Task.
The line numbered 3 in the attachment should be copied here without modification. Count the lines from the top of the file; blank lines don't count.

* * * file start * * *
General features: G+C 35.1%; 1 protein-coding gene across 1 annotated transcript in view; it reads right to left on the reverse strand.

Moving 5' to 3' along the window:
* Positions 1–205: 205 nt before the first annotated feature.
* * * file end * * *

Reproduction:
* Positions 1–205: 205 nt before the first annotated feature.